Each of these more sophisticated analysis and reporting needs can be met in numerous ways. In this lesson, we will we will examine the source of cube performance statistics, the Query Log, discussing its location and physical structure, how it is populated, and other characteristics. We will discuss ways that we can customize the degree and magnitude of statistical capture in the Query Log to enhance its value with regard to meeting more precisely our local analysis and reporting needs. We will practice the process of making the necessary changes in settings to illustrate how this is done. Finally, we will discuss options for generating more in-depth, custom reports than the wizard provides, considering ways that we can directly obtain detailed information surrounding cube processing events in a manner that allows more sophisticated selection, filtering and display, as well as more customized reporting of these important metrics.

The Analysis Services 2005 Query Log

Overview and Discussion

The entire idea behind "optimization based upon utilization" is, first and foremost, to enhance performance based upon what consumers ask for on a recurring basis. Beginning with capabilities that debuted in Analysis Services 2000, we have been able to leverage historical query details to ascertain the aggregations of data that our cubes need to maintain to support the most frequently "asked" queries. We could apply filters to refine this exploration, and extrapolate what we learn to the specification of which aggregations to maintain, thus maintaining the appropriate pre-calculations for the consumer populations we support, as we detailed in Usage-Based Optimization in Analysis Services 2005.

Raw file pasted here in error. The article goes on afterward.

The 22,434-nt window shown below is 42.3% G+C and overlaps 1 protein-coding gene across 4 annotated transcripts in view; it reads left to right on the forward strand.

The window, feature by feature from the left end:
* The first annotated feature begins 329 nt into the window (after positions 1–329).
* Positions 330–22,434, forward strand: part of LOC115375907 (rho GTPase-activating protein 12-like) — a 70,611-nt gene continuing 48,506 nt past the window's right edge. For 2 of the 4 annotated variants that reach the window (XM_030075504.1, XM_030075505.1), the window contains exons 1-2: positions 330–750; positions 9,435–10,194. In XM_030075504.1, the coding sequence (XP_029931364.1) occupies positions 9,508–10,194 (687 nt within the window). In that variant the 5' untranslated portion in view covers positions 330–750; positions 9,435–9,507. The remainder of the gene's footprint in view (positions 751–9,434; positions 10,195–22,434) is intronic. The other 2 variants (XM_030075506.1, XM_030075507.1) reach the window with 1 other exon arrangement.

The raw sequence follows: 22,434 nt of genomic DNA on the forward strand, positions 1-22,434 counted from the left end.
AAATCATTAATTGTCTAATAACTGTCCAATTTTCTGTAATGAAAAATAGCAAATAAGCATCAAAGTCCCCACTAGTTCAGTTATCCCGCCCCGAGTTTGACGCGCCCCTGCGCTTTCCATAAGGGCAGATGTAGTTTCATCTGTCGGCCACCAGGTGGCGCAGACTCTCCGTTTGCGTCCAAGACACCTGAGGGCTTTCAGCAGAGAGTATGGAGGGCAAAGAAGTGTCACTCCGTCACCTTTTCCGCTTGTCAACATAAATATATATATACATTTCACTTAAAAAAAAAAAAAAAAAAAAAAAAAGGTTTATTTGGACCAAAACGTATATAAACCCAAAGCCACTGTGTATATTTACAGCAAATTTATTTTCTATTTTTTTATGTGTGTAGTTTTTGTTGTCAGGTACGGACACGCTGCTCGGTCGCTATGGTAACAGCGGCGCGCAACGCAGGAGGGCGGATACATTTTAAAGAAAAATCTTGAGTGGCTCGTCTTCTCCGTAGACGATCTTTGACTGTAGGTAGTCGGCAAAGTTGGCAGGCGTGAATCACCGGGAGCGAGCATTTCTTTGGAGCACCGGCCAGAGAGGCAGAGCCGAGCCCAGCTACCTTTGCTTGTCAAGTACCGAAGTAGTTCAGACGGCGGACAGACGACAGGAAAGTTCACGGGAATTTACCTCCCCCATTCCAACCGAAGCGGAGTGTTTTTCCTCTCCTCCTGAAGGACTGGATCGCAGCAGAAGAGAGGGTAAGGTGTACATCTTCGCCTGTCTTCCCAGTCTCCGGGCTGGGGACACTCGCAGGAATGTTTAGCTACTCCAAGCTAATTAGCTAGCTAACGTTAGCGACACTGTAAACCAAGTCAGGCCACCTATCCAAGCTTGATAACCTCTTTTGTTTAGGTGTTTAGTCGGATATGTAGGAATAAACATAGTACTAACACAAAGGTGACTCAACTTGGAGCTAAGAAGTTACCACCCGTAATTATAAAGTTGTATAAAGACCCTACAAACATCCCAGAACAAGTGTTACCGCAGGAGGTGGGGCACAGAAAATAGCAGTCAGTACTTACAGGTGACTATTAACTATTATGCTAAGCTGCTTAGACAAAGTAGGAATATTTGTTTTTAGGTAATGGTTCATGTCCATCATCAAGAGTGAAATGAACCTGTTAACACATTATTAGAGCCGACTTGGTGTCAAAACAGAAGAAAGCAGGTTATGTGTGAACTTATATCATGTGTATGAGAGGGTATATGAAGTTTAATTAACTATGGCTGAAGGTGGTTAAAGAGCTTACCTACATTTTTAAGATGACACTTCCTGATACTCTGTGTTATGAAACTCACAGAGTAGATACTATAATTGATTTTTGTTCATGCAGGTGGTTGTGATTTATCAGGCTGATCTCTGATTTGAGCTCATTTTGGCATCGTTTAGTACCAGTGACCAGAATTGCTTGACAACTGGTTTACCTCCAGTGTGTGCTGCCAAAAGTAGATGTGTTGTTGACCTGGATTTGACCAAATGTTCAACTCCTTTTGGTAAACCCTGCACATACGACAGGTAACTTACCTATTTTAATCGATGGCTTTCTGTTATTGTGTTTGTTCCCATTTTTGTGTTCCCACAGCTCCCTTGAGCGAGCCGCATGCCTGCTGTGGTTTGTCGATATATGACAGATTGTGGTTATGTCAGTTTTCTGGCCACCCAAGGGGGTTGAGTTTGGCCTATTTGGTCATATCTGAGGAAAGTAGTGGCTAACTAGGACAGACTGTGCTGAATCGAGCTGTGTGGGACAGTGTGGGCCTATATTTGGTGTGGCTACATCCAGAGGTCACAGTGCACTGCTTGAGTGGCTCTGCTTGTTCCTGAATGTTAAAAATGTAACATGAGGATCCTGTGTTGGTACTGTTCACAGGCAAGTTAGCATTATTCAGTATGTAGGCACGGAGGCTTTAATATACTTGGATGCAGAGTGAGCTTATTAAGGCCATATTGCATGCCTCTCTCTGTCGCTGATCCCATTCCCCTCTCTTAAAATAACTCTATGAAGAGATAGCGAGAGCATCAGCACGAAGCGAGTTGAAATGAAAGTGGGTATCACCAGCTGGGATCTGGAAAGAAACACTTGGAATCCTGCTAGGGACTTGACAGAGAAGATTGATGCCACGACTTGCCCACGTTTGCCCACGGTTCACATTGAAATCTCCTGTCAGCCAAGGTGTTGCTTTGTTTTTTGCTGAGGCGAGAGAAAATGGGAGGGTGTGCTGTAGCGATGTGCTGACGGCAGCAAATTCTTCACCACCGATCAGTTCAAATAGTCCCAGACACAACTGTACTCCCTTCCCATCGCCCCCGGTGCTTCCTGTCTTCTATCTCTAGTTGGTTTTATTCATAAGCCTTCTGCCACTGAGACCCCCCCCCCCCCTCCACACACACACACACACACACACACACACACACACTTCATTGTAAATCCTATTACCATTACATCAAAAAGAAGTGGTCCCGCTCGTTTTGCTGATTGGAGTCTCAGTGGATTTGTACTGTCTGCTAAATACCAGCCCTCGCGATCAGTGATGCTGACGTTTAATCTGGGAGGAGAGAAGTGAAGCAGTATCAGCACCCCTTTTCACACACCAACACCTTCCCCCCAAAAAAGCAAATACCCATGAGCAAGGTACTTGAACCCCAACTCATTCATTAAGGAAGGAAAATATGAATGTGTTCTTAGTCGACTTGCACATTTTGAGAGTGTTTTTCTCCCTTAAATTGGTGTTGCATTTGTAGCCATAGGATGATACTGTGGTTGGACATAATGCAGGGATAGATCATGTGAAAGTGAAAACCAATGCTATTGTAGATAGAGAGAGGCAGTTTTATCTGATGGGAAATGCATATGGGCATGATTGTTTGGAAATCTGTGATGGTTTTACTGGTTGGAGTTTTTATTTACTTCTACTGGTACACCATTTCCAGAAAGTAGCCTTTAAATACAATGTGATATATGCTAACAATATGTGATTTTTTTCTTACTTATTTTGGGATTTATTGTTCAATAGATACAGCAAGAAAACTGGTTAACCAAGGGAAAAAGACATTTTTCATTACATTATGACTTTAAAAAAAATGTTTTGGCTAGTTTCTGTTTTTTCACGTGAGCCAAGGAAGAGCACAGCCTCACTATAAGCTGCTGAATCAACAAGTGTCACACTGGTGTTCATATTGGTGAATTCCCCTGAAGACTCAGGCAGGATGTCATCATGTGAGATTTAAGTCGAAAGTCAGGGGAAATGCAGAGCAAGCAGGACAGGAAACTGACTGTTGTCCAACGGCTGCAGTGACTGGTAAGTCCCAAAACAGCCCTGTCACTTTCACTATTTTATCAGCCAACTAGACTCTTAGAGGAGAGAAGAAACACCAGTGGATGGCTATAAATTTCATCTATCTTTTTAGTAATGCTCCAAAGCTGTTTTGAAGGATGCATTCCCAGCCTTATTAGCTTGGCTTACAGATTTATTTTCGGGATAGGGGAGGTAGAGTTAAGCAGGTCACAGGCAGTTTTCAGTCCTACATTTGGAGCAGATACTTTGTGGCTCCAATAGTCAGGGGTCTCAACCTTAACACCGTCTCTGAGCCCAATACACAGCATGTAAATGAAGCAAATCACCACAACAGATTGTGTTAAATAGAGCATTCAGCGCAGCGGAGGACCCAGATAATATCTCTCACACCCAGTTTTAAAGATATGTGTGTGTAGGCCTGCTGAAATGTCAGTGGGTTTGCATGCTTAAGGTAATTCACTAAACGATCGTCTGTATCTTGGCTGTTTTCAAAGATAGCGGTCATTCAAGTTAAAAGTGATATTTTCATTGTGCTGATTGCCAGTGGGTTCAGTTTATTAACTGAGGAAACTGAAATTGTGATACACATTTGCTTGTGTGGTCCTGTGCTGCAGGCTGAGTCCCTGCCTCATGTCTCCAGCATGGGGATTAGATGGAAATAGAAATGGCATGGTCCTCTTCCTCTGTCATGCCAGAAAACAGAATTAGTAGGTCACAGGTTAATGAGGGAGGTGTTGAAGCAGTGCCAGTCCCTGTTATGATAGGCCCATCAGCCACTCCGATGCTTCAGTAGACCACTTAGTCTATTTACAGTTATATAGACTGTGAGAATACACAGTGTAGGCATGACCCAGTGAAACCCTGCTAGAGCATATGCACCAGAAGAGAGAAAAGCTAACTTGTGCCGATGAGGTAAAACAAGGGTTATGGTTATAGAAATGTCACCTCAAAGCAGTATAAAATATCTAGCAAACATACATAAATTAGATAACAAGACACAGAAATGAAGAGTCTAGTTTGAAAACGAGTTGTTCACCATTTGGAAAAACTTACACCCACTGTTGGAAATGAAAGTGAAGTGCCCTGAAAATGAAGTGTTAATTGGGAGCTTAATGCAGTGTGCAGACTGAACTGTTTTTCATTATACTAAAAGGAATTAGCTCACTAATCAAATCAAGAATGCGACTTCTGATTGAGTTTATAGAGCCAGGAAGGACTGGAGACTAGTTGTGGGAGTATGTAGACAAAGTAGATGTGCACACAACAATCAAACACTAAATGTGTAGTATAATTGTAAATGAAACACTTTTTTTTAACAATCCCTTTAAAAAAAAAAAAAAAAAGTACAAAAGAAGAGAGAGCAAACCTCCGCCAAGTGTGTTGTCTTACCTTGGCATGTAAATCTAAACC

We have multiple options, when we venture upon utilization analysis and utilization-based optimization within Analysis Services 2005, in how we incorporate the Query Log. Examples include the use of the Usage-Based Optimization Wizard, as we saw in Usage-Based Optimization in Analysis Services 2005, to create usage-based aggregations in a directed manner, so as to fine tune the storage / processing tradeoffs involved. Alternatively, we might create reports, using Reporting Services or other relational report writers, to analyze usage – or even usage trends – to prompt forehanded action with regard to aggregation design, as well as general cube sizing and structure. As illustrations, I have created dashboard objects for various clients that keep administrators informed of what multidimensional intersects are being queried most often, as well as what the processing times for those queries are (to identify "candidate intersects" for more well-tuned aggregations); intersects that are rarely accessed (candidates, perhaps for removal, or less intensive aggregations); the overall cube size; and trends regarding these and other values to highlight the need for storage and optimization planning at future dates. Important to any optimization effort is the ongoing requirement to revisit the process to capture changes that occur over time in usage patterns – the more history we have of actual usage, the more value we can add with usage-based optimization.

Regardless of the ways we employ the data within the Query Log, we must populate the log first. We will perform the steps to do so once again in this session, as preparation to browsing the log, as well as discussing various reporting and "fine tuning" options, in general. In this article, we will:

  • Create of a copy of a sample Analysis Services database for use in our practice exercise;

  • Enable the Analysis Server Query Log to capture query statistics;

  • Process the cube and manipulate data, to create Query Log entries;

  • Examine the Query Log contents, discussing the various statistics captured;

  • Discuss reporting options, including the use of SQL Server Reporting Services as relational and / or OLAP reporting tool;

  • Comment upon customization concepts as we proceed through our practice example.

Considerations and Comments